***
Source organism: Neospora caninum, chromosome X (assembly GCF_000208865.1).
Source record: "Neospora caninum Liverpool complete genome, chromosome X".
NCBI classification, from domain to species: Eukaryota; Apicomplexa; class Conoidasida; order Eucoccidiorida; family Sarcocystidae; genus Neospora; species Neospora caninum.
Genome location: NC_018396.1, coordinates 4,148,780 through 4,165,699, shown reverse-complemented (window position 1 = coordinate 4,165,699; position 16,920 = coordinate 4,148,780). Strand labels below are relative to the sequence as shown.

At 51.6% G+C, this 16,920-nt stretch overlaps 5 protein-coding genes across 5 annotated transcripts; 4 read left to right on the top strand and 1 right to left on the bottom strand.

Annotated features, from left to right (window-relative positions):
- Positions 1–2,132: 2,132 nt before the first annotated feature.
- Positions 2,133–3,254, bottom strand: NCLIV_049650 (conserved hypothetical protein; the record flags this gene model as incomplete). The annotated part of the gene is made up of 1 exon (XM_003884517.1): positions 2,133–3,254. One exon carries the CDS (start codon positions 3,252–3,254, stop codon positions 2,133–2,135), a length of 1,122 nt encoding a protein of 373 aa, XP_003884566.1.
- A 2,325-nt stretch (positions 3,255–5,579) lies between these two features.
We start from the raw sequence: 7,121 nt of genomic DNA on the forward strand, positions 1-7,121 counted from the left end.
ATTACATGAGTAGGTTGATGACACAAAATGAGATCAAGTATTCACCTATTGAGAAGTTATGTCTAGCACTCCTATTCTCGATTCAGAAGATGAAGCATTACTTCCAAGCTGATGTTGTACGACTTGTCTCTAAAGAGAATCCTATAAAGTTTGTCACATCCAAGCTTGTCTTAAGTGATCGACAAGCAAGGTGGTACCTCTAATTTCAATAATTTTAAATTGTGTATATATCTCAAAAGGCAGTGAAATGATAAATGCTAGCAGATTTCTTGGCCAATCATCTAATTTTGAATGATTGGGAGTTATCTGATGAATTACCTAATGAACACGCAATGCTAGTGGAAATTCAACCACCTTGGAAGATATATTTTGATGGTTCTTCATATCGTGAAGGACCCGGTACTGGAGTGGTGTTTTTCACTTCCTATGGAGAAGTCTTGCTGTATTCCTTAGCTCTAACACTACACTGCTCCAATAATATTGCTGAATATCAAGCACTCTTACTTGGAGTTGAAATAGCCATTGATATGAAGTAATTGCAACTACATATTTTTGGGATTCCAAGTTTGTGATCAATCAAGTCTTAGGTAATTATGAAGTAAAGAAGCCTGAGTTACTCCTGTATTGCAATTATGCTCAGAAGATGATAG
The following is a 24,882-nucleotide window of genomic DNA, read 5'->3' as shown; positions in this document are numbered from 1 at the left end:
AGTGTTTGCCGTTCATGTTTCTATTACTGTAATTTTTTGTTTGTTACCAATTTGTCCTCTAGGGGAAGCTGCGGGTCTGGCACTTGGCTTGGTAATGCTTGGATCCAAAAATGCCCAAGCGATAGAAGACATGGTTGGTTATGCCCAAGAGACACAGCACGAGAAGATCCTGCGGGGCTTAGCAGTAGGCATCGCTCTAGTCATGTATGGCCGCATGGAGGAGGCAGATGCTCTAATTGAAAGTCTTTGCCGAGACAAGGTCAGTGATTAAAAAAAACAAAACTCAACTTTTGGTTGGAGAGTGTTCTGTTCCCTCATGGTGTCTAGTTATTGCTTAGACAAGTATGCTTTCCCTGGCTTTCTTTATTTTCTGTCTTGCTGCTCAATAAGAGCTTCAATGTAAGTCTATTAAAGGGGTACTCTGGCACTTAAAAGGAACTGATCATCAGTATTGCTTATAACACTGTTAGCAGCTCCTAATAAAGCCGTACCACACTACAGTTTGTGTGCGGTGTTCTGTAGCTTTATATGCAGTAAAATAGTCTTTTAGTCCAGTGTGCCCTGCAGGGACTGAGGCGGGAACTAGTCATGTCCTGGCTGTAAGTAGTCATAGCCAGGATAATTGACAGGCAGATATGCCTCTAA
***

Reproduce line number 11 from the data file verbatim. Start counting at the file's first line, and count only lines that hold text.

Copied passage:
ATTACATGAGTAGGTTGATGACACAAAATGAGATCAAGTATTCACCTATTGAGAAGTTATGTCTAGCACTCCTATTCTCGATTCAGAAGATGAAGCATTACTTCCAAGCTGATGTTGTACGACTTGTCTCTAAAGAGAATCCTATAAAGTTTGTCACATCCAAGCTTGTCTTAAGTGATCGACAAGCAAGGTGGTACCTCTAATTTCAATAATTTTAAATTGTGTATATATCTCAAAAGGCAGTGAAATGATAAATGCTAGCAGATTTCTTGGCCAATCATCTAATTTTGAATGATTGGGAGTTATCTGATGAATTACCTAATGAACACGCAATGCTAGTGGAAATTCAACCACCTTGGAAGATATATTTTGATGGTTCTTCATATCGTGAAGGACCCGGTACTGGAGTGGTGTTTTTCACTTCCTATGGAGAAGTCTTGCTGTATTCCTTAGCTCTAACACTACACTGCTCCAATAATATTGCTGAATATCAAGCACTCTTACTTGGAGTTGAAATAGCCATTGATATGAAGTAATTGCAACTACATATTTTTGGGATTCCAAGTTTGTGATCAATCAAGTCTTAGGTAATTATGAAGTAAAGAAGCCTGAGTTACTCCTGTATTGCAATTATGCTCAGAAGATGATAG